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Nation’s Rural School Districts Face Risk of Closures

In the past few decades, rural school districts, especially those in the Midwest, Southwest, and Deep South, have been folding their smaller schools into bigger ones because of shrinking state funding, low enrollment, or simply a desire for efficiency.

Students run to the bus on Rte. 1 on their way to the Wellington public school in Monticello, Maine, on June 16, 2014. In the past few decades, rural school districts like the one in Monticello, especially those in the Midwest, Southwest, and Deep South, have been folding their smaller schools into bigger ones. These schools, which are substituted for ones often many miles away, close because of shrinking state funding, low enrollment, or simply a desire for efficiency.

Robert F. Bukaty

Molly Dunn's first grade class recites the Pledge of Allegiance at the Wellington public school in Monticello on June 17.

Robert F. Bukaty

Students' favorite school memories are displayed on a wall at the Wellington public school on June 17.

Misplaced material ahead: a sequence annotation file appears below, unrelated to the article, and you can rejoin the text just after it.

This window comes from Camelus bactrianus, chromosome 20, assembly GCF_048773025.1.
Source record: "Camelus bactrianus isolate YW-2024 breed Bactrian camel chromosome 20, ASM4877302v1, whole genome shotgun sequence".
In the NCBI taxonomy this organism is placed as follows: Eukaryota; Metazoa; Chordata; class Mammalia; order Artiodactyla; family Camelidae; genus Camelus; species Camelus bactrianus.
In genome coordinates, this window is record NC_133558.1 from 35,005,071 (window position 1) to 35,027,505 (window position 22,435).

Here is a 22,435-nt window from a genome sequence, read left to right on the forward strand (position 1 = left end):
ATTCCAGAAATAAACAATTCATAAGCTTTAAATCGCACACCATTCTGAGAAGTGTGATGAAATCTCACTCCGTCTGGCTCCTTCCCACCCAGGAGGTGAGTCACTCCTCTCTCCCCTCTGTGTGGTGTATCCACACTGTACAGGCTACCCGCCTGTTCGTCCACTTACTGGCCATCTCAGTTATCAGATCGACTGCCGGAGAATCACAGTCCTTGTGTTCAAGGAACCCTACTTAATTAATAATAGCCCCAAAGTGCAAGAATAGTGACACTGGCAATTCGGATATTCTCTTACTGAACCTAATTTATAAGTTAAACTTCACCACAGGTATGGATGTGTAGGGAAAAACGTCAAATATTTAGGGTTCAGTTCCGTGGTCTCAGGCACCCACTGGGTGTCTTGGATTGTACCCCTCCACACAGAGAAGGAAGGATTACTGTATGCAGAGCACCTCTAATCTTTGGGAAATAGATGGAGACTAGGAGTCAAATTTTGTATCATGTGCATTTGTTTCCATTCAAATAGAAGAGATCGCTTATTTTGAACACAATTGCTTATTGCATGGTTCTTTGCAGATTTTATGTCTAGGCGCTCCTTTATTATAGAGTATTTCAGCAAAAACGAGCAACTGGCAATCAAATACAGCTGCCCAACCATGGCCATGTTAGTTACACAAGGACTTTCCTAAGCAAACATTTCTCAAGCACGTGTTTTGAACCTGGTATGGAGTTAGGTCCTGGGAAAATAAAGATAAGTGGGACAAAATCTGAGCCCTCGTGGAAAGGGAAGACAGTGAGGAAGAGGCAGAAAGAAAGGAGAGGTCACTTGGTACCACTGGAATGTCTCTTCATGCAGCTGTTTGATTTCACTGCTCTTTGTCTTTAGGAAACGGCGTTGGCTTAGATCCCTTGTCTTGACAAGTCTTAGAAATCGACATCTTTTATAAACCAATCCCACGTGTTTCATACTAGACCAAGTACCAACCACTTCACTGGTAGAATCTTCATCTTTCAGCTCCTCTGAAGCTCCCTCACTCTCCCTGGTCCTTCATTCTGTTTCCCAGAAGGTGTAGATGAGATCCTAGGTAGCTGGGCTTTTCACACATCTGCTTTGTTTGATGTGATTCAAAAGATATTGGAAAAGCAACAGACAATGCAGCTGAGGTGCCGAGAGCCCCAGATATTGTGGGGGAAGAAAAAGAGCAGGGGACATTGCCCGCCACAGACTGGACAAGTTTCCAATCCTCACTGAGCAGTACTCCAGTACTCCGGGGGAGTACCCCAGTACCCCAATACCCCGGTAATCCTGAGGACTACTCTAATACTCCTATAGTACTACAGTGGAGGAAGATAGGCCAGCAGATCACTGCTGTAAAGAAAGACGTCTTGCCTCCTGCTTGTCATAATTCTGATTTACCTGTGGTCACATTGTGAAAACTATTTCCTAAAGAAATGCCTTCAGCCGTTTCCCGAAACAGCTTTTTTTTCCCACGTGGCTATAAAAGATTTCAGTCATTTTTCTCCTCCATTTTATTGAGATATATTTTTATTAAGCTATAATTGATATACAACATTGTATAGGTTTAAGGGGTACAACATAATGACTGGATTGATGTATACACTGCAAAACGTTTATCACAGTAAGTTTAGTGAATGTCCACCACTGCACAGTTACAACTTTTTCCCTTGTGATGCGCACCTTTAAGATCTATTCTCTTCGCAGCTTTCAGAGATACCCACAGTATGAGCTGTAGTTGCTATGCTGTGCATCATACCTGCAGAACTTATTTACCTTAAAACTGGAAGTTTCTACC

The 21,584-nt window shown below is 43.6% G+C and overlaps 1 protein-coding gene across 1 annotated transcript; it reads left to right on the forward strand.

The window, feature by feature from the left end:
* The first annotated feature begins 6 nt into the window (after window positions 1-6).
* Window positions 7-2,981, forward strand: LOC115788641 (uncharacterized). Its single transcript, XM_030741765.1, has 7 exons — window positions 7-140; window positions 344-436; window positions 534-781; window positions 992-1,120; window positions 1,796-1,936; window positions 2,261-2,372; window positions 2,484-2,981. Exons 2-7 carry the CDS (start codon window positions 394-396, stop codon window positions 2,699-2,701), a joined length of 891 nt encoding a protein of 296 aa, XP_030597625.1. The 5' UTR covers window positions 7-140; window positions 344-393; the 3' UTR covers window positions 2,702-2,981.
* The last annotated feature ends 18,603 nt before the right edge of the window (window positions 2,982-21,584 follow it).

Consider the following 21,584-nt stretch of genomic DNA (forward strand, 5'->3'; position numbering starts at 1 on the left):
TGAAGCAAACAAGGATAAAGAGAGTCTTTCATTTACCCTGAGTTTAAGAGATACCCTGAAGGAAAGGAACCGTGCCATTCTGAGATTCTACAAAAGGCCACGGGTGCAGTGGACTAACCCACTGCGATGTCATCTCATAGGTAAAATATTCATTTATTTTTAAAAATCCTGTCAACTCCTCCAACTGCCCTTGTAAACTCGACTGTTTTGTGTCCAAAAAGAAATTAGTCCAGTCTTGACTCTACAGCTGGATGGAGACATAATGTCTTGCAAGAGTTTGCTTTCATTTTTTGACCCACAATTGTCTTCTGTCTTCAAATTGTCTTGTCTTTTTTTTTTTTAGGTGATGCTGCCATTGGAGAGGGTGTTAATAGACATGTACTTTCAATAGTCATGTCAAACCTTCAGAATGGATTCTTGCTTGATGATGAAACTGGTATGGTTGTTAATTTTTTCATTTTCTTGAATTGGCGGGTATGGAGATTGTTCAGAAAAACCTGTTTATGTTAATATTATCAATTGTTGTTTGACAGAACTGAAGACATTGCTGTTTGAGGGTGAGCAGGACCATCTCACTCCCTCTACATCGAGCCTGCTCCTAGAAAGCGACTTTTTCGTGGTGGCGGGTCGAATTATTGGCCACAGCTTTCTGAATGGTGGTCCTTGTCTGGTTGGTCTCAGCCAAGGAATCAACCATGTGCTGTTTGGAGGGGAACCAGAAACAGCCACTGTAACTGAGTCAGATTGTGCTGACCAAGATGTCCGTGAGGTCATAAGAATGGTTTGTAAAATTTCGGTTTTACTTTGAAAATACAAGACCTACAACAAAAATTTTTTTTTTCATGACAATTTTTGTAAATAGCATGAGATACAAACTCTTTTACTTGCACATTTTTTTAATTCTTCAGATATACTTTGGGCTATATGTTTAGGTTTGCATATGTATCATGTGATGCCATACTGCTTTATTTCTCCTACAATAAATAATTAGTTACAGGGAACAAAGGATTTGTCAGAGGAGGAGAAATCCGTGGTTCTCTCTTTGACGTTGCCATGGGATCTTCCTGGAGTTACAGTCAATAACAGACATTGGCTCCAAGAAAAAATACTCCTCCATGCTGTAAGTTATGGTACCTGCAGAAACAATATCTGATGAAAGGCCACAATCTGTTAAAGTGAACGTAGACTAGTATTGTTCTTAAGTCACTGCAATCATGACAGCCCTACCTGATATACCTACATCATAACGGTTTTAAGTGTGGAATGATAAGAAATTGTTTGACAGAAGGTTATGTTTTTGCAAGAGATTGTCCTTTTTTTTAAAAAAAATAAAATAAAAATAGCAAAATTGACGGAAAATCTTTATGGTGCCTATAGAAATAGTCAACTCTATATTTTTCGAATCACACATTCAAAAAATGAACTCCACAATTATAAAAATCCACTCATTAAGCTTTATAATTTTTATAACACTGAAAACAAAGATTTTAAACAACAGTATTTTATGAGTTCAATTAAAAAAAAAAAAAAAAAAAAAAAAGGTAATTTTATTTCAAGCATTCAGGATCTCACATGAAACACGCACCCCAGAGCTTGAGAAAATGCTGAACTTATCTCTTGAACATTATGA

Robert F. Bukaty

Kindergartner Russell Emery, center, hugs teacher's assistant Ashley Porter on the final day of school in Monticello.

Kindergarten teacher Susan McMann gets a hug from a parent on the final day of school at the Wellington public school on June 17.

Robert F. Bukaty

Students take part in an assembly on final day of school in Monticello.

Robert F. Bukaty

Retired teacher Nancy Wright looks at a sunflower with third-grader Hanna Foreman in the Wellington public school's garden on June 16.

Robert F. Bukaty

Pre-K teacher Crystal Folsom gets a hug from 1st graders on the last day of school in Monticello.

Robert F. Bukaty

Students line up in the hall at the Wellington public school on June 16.

Robert F. Bukaty